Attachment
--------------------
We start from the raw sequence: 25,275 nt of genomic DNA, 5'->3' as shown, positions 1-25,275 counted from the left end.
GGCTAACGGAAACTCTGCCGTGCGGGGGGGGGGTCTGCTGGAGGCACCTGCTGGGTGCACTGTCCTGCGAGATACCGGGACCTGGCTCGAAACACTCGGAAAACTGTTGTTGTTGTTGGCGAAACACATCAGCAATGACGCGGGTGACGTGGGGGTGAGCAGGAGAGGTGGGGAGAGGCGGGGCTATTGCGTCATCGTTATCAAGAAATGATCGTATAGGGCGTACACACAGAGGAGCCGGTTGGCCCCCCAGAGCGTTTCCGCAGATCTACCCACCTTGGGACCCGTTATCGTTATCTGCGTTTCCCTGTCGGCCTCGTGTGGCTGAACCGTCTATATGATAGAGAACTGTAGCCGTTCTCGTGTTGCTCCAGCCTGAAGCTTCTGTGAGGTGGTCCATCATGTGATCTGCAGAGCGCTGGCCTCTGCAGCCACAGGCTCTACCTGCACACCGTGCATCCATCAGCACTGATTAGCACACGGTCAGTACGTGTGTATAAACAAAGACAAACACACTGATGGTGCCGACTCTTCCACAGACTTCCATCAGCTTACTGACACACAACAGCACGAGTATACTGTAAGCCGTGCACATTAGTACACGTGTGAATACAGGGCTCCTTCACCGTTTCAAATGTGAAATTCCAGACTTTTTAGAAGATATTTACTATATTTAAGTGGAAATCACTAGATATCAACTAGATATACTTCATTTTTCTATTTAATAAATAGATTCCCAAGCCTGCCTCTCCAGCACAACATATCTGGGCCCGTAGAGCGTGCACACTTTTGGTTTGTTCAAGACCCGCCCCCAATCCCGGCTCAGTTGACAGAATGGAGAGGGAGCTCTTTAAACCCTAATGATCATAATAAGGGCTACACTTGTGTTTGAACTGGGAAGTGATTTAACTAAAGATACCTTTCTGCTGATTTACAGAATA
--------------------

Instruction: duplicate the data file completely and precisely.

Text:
We start from the raw sequence: 25,275 nt of genomic DNA, 5'->3' as shown, positions 1-25,275 counted from the left end.
GGCTAACGGAAACTCTGCCGTGCGGGGGGGGGGTCTGCTGGAGGCACCTGCTGGGTGCACTGTCCTGCGAGATACCGGGACCTGGCTCGAAACACTCGGAAAACTGTTGTTGTTGTTGGCGAAACACATCAGCAATGACGCGGGTGACGTGGGGGTGAGCAGGAGAGGTGGGGAGAGGCGGGGCTATTGCGTCATCGTTATCAAGAAATGATCGTATAGGGCGTACACACAGAGGAGCCGGTTGGCCCCCCAGAGCGTTTCCGCAGATCTACCCACCTTGGGACCCGTTATCGTTATCTGCGTTTCCCTGTCGGCCTCGTGTGGCTGAACCGTCTATATGATAGAGAACTGTAGCCGTTCTCGTGTTGCTCCAGCCTGAAGCTTCTGTGAGGTGGTCCATCATGTGATCTGCAGAGCGCTGGCCTCTGCAGCCACAGGCTCTACCTGCACACCGTGCATCCATCAGCACTGATTAGCACACGGTCAGTACGTGTGTATAAACAAAGACAAACACACTGATGGTGCCGACTCTTCCACAGACTTCCATCAGCTTACTGACACACAACAGCACGAGTATACTGTAAGCCGTGCACATTAGTACACGTGTGAATACAGGGCTCCTTCACCGTTTCAAATGTGAAATTCCAGACTTTTTAGAAGATATTTACTATATTTAAGTGGAAATCACTAGATATCAACTAGATATACTTCATTTTTCTATTTAATAAATAGATTCCCAAGCCTGCCTCTCCAGCACAACATATCTGGGCCCGTAGAGCGTGCACACTTTTGGTTTGTTCAAGACCCGCCCCCAATCCCGGCTCAGTTGACAGAATGGAGAGGGAGCTCTTTAAACCCTAATGATCATAATAAGGGCTACACTTGTGTTTGAACTGGGAAGTGATTTAACTAAAGATACCTTTCTGCTGATTTACAGAATA